Effects of dietary arginine supplementation on antibody production and antioxidant enzyme activity in burned mice

Huey Fang Shang, Hui Ju Tsai, Wan Chun Chiu, Sung Ling Yeh

Research output: Contribution to journalArticle

10 Citations (Scopus)

Abstract

This study investigated the effect of arginine (Arg) supplementation on specific antibody production and antioxidant enzyme activities in burned mice vaccinated with detoxified Pseudomonas exotoxin A linked with the outer membrane proteins I and F, named PEIF. Also, the survival rate of burned mice complicated with Pseudomonas aeruginosa was evaluated. Experiment 1: Thirty BALB/c mice were assigned to two groups. One group was fed a control diet with casein as the protein source, while the other group was supplemented with 2% Arg in addition to casein. The two groups were isonitrogenous. The mice were immunized twice with PEIF, and the production of specific antibodies against PEIF was measured every week. After 8 weeks, all mice received a 30% body surface area burn injury. Mice were sacrificed 24h after the burn. The antioxidant enzyme activities and lipid peroxides in the tissues as well as the specific antibody production were analyzed. Experiment 2: Twenty-eight mice were divided into two groups and vaccinated as described in experiment 1. After the burn the mice were infected with P. aeruginosa, and the survival rate was observed for 8 days. The results demonstrated that antioxidant enzyme activities and lipid peroxides in tissues were significantly lower in the Arg group than in the control group after the burn. The production of specific antibodies against P. aeruginosa significantly increased in the Arg group at 4 and 7 weeks after immunization, and 24h after the burn. The survival rates of vaccinated burned mice after bacterial infection did not significantly differ between the two groups. These results suggest that vaccinating mice with Arg supplementation may enhance humoral immunity and attenuate the oxidative stress induced by burn injury. However, Arg supplementation did not improve survival in vaccinated mice complicated with P. aeruginosa infection.

Original languageEnglish
Pages (from-to)43-48
Number of pages6
JournalBurns
Volume29
Issue number1
DOIs
Publication statusPublished - Feb 2003

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Dietary Supplements
Antibody Formation
Arginine
Antioxidants
Enzymes
Pseudomonas aeruginosa
Lipid Peroxides
Caseins
Pseudomonas Infections
Body Surface Area
Wounds and Injuries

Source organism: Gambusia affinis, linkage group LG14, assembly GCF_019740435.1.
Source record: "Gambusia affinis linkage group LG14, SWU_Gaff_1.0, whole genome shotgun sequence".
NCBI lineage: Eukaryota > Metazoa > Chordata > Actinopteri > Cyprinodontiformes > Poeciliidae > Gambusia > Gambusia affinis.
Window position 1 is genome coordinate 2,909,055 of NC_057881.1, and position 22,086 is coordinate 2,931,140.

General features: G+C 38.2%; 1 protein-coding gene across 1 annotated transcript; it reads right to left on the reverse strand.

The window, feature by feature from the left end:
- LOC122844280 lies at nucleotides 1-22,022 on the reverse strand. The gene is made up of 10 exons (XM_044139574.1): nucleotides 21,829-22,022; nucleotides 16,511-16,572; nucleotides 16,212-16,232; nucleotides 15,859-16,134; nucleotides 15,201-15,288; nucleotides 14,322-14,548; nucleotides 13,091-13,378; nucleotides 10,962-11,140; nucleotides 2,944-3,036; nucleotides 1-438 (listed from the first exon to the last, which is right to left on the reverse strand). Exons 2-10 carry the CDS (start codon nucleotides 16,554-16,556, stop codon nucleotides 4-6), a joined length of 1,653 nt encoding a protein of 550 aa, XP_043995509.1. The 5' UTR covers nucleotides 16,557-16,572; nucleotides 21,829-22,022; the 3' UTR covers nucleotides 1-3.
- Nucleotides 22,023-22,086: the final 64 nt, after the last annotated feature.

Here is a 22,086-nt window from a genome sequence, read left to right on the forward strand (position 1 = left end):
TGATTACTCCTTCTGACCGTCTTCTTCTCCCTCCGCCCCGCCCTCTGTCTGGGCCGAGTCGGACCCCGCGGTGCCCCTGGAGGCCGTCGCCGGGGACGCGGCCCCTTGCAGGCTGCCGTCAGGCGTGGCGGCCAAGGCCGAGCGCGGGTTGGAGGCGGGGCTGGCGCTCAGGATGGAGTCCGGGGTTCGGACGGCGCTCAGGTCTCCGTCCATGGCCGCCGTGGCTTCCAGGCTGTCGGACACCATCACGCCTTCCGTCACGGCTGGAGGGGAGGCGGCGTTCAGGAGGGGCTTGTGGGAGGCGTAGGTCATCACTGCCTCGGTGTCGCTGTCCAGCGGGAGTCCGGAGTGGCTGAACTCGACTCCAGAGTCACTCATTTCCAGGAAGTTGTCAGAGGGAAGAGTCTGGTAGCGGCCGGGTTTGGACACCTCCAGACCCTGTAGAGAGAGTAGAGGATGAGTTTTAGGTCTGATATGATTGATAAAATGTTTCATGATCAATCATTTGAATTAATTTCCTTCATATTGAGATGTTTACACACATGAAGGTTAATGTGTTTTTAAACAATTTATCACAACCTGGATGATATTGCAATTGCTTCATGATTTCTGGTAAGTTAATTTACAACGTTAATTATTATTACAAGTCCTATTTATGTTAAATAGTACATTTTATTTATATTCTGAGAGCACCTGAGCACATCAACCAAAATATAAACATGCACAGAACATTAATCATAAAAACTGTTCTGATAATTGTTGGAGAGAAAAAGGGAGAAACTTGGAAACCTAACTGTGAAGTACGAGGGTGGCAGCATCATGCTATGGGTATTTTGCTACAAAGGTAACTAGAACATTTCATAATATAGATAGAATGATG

Humoral Immunity
Bacterial Infections
Immunization
Oxidative Stress
Diet
Control Groups

Keywords

  • Antibody
  • Antioxidant enzyme activity
  • Arginine
  • Burns
  • P. aeruginosa
  • Vaccination

ASJC Scopus subject areas

  • Emergency Medicine
  • Surgery

Cite this

Effects of dietary arginine supplementation on antibody production and antioxidant enzyme activity in burned mice. / Shang, Huey Fang; Tsai, Hui Ju; Chiu, Wan Chun; Yeh, Sung Ling.

In: Burns, Vol. 29, No. 1, 02.2003, p. 43-48.

Research output: Contribution to journalArticle

Shang, Huey Fang ; Tsai, Hui Ju ; Chiu, Wan Chun ; Yeh, Sung Ling. / Effects of dietary arginine supplementation on antibody production and antioxidant enzyme activity in burned mice. In: Burns. 2003 ; Vol. 29, No. 1. pp. 43-48.
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abstract = "This study investigated the effect of arginine (Arg) supplementation on specific antibody production and antioxidant enzyme activities in burned mice vaccinated with detoxified Pseudomonas exotoxin A linked with the outer membrane proteins I and F, named PEIF. Also, the survival rate of burned mice complicated with Pseudomonas aeruginosa was evaluated. Experiment 1: Thirty BALB/c mice were assigned to two groups. One group was fed a control diet with casein as the protein source, while the other group was supplemented with 2{\%} Arg in addition to casein. The two groups were isonitrogenous. The mice were immunized twice with PEIF, and the production of specific antibodies against PEIF was measured every week. After 8 weeks, all mice received a 30{\%} body surface area burn injury. Mice were sacrificed 24h after the burn. The antioxidant enzyme activities and lipid peroxides in the tissues as well as the specific antibody production were analyzed. Experiment 2: Twenty-eight mice were divided into two groups and vaccinated as described in experiment 1. After the burn the mice were infected with P. aeruginosa, and the survival rate was observed for 8 days. The results demonstrated that antioxidant enzyme activities and lipid peroxides in tissues were significantly lower in the Arg group than in the control group after the burn. The production of specific antibodies against P. aeruginosa significantly increased in the Arg group at 4 and 7 weeks after immunization, and 24h after the burn. The survival rates of vaccinated burned mice after bacterial infection did not significantly differ between the two groups. These results suggest that vaccinating mice with Arg supplementation may enhance humoral immunity and attenuate the oxidative stress induced by burn injury. However, Arg supplementation did not improve survival in vaccinated mice complicated with P. aeruginosa infection.",
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